I decided to conduct a little experiment, which you can see in the video clip below.
Gas prices have gotten so expensive it costs more to fuel your car than to fuel your body. My family is spending $150 a week on gasoline, A WEEK, and that is more than I spend on groceries. One reason for this disparity is that food suppliers are offering steep discounts as "loss leaders" during these tough times.
Fast food outlets are trying to lure in cash-strapped consumers with dollar menus. Grocery stores are sending out more coupons and providing steeper discounts to people with store-branded loyalty cards (at Fresh&Easy yesterday I saw strawberries for 95 cents! A 12-pack of beer for $5!!). Their hope, of course, is that you come in to buy the cheap stuff, then end up also buying higher-margin items.
But if you're very creative, you can eat on the cheap. Really cheap. I proved it.
I took $4.60, the price of a gallon of gasoline in Los Angeles, and managed to get three meals out of it, with $.93 left over.
Breakfast--McDonald's sausage burrito and (free) ice water: $1.08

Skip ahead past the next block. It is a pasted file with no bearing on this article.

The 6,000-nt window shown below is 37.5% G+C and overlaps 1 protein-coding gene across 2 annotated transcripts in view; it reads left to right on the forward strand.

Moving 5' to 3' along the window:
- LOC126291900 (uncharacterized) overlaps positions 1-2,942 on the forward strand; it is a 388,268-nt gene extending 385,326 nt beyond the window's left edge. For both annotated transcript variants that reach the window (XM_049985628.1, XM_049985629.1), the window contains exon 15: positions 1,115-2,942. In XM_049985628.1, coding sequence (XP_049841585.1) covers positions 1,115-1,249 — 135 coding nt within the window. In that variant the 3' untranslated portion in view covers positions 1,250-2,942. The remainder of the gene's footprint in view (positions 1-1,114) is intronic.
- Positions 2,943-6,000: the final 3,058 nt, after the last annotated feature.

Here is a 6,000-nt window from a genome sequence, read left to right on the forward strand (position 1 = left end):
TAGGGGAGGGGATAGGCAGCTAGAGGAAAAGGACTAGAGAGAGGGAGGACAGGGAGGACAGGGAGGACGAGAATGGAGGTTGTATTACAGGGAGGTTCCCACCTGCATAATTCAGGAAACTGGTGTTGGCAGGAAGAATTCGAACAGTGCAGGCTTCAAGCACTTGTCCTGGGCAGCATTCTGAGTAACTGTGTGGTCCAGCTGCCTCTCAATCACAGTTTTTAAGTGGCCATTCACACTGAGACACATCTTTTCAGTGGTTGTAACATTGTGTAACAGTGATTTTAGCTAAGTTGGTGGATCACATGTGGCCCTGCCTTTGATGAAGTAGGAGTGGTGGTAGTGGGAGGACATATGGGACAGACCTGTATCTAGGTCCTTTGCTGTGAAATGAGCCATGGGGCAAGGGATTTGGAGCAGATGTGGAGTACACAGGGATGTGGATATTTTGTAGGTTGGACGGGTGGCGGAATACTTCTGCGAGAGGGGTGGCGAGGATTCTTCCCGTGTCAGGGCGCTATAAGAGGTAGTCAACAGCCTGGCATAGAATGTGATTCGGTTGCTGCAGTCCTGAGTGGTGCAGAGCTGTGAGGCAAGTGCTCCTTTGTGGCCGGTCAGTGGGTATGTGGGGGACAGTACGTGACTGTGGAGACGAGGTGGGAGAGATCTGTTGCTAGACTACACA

Lunch--Taco Bell triple nachos and (free) ice water: $.86
Dinner--Hormel Turkey Chili, Yoplait Yogurt, Plum and tap water: $1.73 at Kroger-owned Ralph's using loyalty card.
Did anyone make money off me in this experiment? Probably not. McDonaldsfranchisees are reportedly complaining that they don't want to promote the dollar menu because they want to encourage people to buy more profitable items. I bought the raw materials at the grocery store (not wholesale) for the breakfast and lunch meals, and portioning out what I would use for a sausage burrito and some nachos, the cost was 60 cents more than what I actually paid for them at the fast food chains.
Those chains not only have food costs to cover, but also labor, energy, etc. On the grocery side, the dinner I bought at Ralph's would have cost $4.17 without the loyalty card, a full $2.44 more than what I paid, so that gives you some idea of what normal margins are.
Assuming I ate "loss leaders" all day and the stores made no profit on me, what kind of profit would the oil industry make off me if I had bought a gallon of gas with that same money? That is really hard to determine. I can't get a straight answer anywhere.But on this website from the U.S. Energy Information Administrationyou can at least see how the average gallon of gas is divvied up: 58 percent of the price covers the cost of the crude, 17 percent is for refining costs and profits, 15 percent goes to state and federal taxes, and 10 percent goes to marketing and distribution.
I think the most interesting thing to me about the experiment was this: I was worried I'd starve, but I actually felt full most of the day. It reminded me of being back in college when I lived on ramen and peanut butter sandwiches. Hey, I lived.
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